The Kings of campus

By Sherry Wodraska Neaves

Editor’s note: This article originally appeared in the Fall 1997 issue of UTA Magazine.

Karen Borta’s friendly smile beams into Dallas-Fort Worth living rooms every weeknight at 6 and 10 p.m. as she brings area residents up to date on the day’s news events. The KTVT Channel 11 news anchor began her media career at UTA, graduating in 1987 with a bachelor’s degree in radio/television communications.

The Arlington native, a graduate of Lamar High School, also began a family tradition as her sister Kathy Robinson and brothers Mike and John King followed their eldest sibling to the city’s hometown university.

Borta originally chose UTA because it was the local school.
“My parents were concerned about me going too far away,” she said. “Their intention, I think, was that all of us go to UTA for one year, then transfer if we wanted to. “I fell in love with the school and stayed.”

Borta particularly remembers one professor, Nita Cox, who shared her love for the school and for students. “I was so confused. I kept going from department to department,” said Borta. “I had started out in journalism, but my parents convinced me to go to business, probably so I could get a better job. I stayed there for a couple of years, but I decided, ‘This is just not me.’

“I went back to communication, but I had all these different hours from different departments. I had no direction. Professor Cox sat down with me and literally mapped out what I needed to do to graduate.”

Professor Cox’s class also taught Borta how to feel comfortable in front of an audience, a vital skill for broadcasters.

“She taught me how to get over my fear and get up in front of people—how to be comfortable talking to people,” Borta said. “And, in television, even though your in-studio audience is a camera, you’re talking to people. It’s hard to look into a piece of glass and emote. It’s just not natural. You have to work at it.”

Borta developed both business skills and close friendships by serving in a variety of leadership positions with Delta Delta Delta sorority. “At UTA I made lifelong friends,” she said, “my very best friends. I still keep up with my sorority sisters. Something about being active in the sorority gave me a strong sense of responsibility. It really gave me the confidence that I could do what I’m doing now.”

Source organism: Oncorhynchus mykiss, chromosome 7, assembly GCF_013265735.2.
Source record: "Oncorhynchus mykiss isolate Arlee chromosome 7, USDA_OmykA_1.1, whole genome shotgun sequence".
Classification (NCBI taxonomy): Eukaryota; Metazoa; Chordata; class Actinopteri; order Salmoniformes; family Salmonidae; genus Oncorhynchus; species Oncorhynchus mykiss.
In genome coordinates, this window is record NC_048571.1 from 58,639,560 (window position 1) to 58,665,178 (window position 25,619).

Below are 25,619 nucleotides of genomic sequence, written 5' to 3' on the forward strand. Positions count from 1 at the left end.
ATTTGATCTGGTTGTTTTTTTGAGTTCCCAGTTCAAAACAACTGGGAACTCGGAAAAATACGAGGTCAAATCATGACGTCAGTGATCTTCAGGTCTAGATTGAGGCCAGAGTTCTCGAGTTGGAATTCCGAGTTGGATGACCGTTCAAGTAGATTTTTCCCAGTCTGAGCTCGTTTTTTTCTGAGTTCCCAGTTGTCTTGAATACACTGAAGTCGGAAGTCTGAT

Borta began her broadcasting career with an internship at KXAS-TV Channel 5 during her last year at UTA. She worked in the station’s sports department with sports director Scott Murray and then-weekend sports director Timm Matthews. When they began, Matthews guided Borta through the broadcasting basics.

“Timm would show me how to do a stand-up, a live shot out in the field,” she said. “He taught me how to do voice-overs on video and make it sound good. I spent eight months at Channel 5. That’s where I really decided this was for me.”

After graduation, Borta began her professional career at KCEN television in Waco as a general assignments reporter and evening anchor.

“We’re all bad when we start out,” she said. “That’s why we start out in the Wacos of the world. The audience there is forgiving. They see a lot of bad reporters.”

Borta moved on from Waco to work as a news anchor in Sacramento, Calif., where she covered the Los Angeles riots, and then to Tampa, Fla. In 1995, she returned to Texas, becoming an anchor on Channel 11’s 6 and 10 p.m. weeknight news.

“My family was delighted,” she said. “There are not many openings in Dallas-Fort Worth television. The people that are here have been here forever. I could probably have come in sooner as a general assignments reporter, but I wanted to come in as an anchor. It was an answer to prayer.

“Channel 11 is a good station to work for. They are good, decent, caring people. In Tampa, when I got married, my news director wanted me to put off my honeymoon for three months for work. But here, my boss was just delighted when he found out that we’re having a baby in November.

“Some places treat you like a piece of meat, but here they’re interested in you as a person.”

Borta’s brother, Mike King, also finds people interested in him, but for very different reasons. King is an officer in the Carrollton Police Department.

He followed his sister Karen to UTA in 1984 and graduated with a degree in criminal justice in 1989. Also, like his sister, King originally considered attending UTA for a year and then transferring to another university. “I met a lot of good friends through my fraternity and decided to stay,” he explained.